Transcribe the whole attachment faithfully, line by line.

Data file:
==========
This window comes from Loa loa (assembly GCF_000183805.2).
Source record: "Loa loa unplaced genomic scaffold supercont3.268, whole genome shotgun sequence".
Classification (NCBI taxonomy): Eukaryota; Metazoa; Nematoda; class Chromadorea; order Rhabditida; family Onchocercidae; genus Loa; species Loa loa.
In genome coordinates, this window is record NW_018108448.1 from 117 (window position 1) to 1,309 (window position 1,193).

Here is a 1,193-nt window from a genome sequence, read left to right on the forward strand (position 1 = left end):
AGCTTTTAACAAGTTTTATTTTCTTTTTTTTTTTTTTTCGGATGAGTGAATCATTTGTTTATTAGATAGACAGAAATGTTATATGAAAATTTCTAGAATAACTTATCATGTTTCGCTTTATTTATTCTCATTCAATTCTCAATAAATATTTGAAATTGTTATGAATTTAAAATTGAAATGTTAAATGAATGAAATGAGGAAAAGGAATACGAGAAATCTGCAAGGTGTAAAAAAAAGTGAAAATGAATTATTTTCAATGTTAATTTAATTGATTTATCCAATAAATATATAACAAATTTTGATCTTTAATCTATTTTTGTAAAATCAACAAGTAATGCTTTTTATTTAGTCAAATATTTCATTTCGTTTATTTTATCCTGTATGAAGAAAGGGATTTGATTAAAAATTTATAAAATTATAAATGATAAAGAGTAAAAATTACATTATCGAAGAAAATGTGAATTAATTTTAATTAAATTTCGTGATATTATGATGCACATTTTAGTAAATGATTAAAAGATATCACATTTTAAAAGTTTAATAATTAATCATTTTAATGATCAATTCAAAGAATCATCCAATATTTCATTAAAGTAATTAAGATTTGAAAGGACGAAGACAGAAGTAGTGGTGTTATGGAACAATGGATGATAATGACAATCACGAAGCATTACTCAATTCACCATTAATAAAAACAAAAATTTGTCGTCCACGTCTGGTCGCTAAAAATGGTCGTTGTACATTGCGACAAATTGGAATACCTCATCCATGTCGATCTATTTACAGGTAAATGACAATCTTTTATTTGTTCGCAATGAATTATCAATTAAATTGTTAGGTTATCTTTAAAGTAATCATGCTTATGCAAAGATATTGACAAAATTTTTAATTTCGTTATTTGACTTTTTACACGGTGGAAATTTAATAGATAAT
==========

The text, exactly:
This window comes from Loa loa (assembly GCF_000183805.2).
Source record: "Loa loa unplaced genomic scaffold supercont3.268, whole genome shotgun sequence".
Classification (NCBI taxonomy): Eukaryota; Metazoa; Nematoda; class Chromadorea; order Rhabditida; family Onchocercidae; genus Loa; species Loa loa.
In genome coordinates, this window is record NW_018108448.1 from 117 (window position 1) to 1,309 (window position 1,193).

Here is a 1,193-nt window from a genome sequence, read left to right on the forward strand (position 1 = left end):
AGCTTTTAACAAGTTTTATTTTCTTTTTTTTTTTTTTTCGGATGAGTGAATCATTTGTTTATTAGATAGACAGAAATGTTATATGAAAATTTCTAGAATAACTTATCATGTTTCGCTTTATTTATTCTCATTCAATTCTCAATAAATATTTGAAATTGTTATGAATTTAAAATTGAAATGTTAAATGAATGAAATGAGGAAAAGGAATACGAGAAATCTGCAAGGTGTAAAAAAAAGTGAAAATGAATTATTTTCAATGTTAATTTAATTGATTTATCCAATAAATATATAACAAATTTTGATCTTTAATCTATTTTTGTAAAATCAACAAGTAATGCTTTTTATTTAGTCAAATATTTCATTTCGTTTATTTTATCCTGTATGAAGAAAGGGATTTGATTAAAAATTTATAAAATTATAAATGATAAAGAGTAAAAATTACATTATCGAAGAAAATGTGAATTAATTTTAATTAAATTTCGTGATATTATGATGCACATTTTAGTAAATGATTAAAAGATATCACATTTTAAAAGTTTAATAATTAATCATTTTAATGATCAATTCAAAGAATCATCCAATATTTCATTAAAGTAATTAAGATTTGAAAGGACGAAGACAGAAGTAGTGGTGTTATGGAACAATGGATGATAATGACAATCACGAAGCATTACTCAATTCACCATTAATAAAAACAAAAATTTGTCGTCCACGTCTGGTCGCTAAAAATGGTCGTTGTACATTGCGACAAATTGGAATACCTCATCCATGTCGATCTATTTACAGGTAAATGACAATCTTTTATTTGTTCGCAATGAATTATCAATTAAATTGTTAGGTTATCTTTAAAGTAATCATGCTTATGCAAAGATATTGACAAAATTTTTAATTTCGTTATTTGACTTTTTACACGGTGGAAATTTAATAGATAAT